1. Thanks for nursing in that closet with me. That part of it was fun. 🙂

      I totally agree, I found myself hiding from certain family members this weekend. There’s a few I just don’t feel comfortable around, even fully clothed, and it felt too vulnerable to breastfeed in plain view.

      And YES, so much reflecting on everything. Overthinking sometimes for me. But I think it’s a good thing, being as intentional as we can about raising these young humans. <3

  3. We all feel this one. I have to say- one of the most affirming things that happened to me as a new mom when I had Ari was that when he was 9 or 10 weeks old a close friend of my mom’s died pretty suddenly, and I was heartbroken- she was one of my other moms- she had been at my baby shower- so I drove down to their house (alone- because it was the middle of the week)- it was the first big thing I had done, first time I had tried to be a human- and I hadn’t planned well for how to nurse in a nice dress- but he got baby noisy- and my boobs were out everywhere- and I was nervous and embarrassed but too overwhelmed to do anything about it. And after the service- a number of people- some that I knew, and some that I didn’t came up to say hi, and make it feel normal- and then one of our rabbi’s came up and thanked me for bringing a sweet reminder of new life on a hard day. And then I criiiiied. It really helped me set a frame of understanding how I could be a mom in the world- it could have gone so far the other direction, and I am still thankful for it.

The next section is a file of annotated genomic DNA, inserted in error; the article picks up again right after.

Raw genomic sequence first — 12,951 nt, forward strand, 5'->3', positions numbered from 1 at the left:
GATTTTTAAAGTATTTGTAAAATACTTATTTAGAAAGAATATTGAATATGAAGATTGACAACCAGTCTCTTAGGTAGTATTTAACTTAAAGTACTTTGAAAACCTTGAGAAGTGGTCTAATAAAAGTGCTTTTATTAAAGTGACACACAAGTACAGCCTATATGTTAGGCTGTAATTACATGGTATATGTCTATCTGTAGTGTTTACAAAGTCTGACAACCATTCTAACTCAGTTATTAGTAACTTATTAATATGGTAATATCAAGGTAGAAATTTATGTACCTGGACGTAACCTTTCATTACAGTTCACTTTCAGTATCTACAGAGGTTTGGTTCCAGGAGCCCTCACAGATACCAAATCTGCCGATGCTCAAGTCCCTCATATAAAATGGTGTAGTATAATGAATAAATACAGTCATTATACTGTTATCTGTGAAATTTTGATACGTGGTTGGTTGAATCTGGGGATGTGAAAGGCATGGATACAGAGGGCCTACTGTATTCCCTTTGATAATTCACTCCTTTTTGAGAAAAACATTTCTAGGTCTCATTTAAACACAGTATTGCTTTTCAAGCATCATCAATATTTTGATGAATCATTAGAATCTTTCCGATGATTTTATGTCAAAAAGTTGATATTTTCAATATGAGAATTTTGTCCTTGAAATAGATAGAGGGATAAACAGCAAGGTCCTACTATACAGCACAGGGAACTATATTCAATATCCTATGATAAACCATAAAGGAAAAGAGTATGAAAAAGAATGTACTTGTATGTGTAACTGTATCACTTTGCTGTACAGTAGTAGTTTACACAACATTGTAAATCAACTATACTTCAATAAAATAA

1. Oh Debbie you have me in tears with this one. What a beautiful, life affirming experience to brighten up an overwhelming time. Amazing how just a few well-timed, well-placed words can have such a meaningful and lasting impact. Thank you for sharing. <3